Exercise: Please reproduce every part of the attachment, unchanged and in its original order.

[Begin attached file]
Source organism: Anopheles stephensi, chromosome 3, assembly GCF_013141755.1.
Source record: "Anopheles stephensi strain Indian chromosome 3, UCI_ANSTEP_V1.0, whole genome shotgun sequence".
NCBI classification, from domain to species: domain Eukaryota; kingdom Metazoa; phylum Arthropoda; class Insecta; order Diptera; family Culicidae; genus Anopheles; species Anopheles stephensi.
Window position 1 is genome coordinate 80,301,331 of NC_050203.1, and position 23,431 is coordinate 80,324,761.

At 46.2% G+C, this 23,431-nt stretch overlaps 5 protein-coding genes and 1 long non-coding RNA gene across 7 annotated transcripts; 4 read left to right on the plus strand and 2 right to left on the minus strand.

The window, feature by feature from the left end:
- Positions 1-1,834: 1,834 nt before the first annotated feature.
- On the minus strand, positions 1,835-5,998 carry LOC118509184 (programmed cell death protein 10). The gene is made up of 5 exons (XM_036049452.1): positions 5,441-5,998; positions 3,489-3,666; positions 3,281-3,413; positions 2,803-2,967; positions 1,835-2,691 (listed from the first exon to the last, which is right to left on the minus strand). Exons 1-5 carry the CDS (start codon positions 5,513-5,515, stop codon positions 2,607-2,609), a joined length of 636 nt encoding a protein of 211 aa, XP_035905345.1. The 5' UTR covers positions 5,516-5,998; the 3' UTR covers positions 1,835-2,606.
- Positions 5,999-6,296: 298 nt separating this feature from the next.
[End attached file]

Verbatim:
Source organism: Anopheles stephensi, chromosome 3, assembly GCF_013141755.1.
Source record: "Anopheles stephensi strain Indian chromosome 3, UCI_ANSTEP_V1.0, whole genome shotgun sequence".
NCBI classification, from domain to species: domain Eukaryota; kingdom Metazoa; phylum Arthropoda; class Insecta; order Diptera; family Culicidae; genus Anopheles; species Anopheles stephensi.
Window position 1 is genome coordinate 80,301,331 of NC_050203.1, and position 23,431 is coordinate 80,324,761.

At 46.2% G+C, this 23,431-nt stretch overlaps 5 protein-coding genes and 1 long non-coding RNA gene across 7 annotated transcripts; 4 read left to right on the plus strand and 2 right to left on the minus strand.

The window, feature by feature from the left end:
- Positions 1-1,834: 1,834 nt before the first annotated feature.
- On the minus strand, positions 1,835-5,998 carry LOC118509184 (programmed cell death protein 10). The gene is made up of 5 exons (XM_036049452.1): positions 5,441-5,998; positions 3,489-3,666; positions 3,281-3,413; positions 2,803-2,967; positions 1,835-2,691 (listed from the first exon to the last, which is right to left on the minus strand). Exons 1-5 carry the CDS (start codon positions 5,513-5,515, stop codon positions 2,607-2,609), a joined length of 636 nt encoding a protein of 211 aa, XP_035905345.1. The 5' UTR covers positions 5,516-5,998; the 3' UTR covers positions 1,835-2,606.
- Positions 5,999-6,296: 298 nt separating this feature from the next.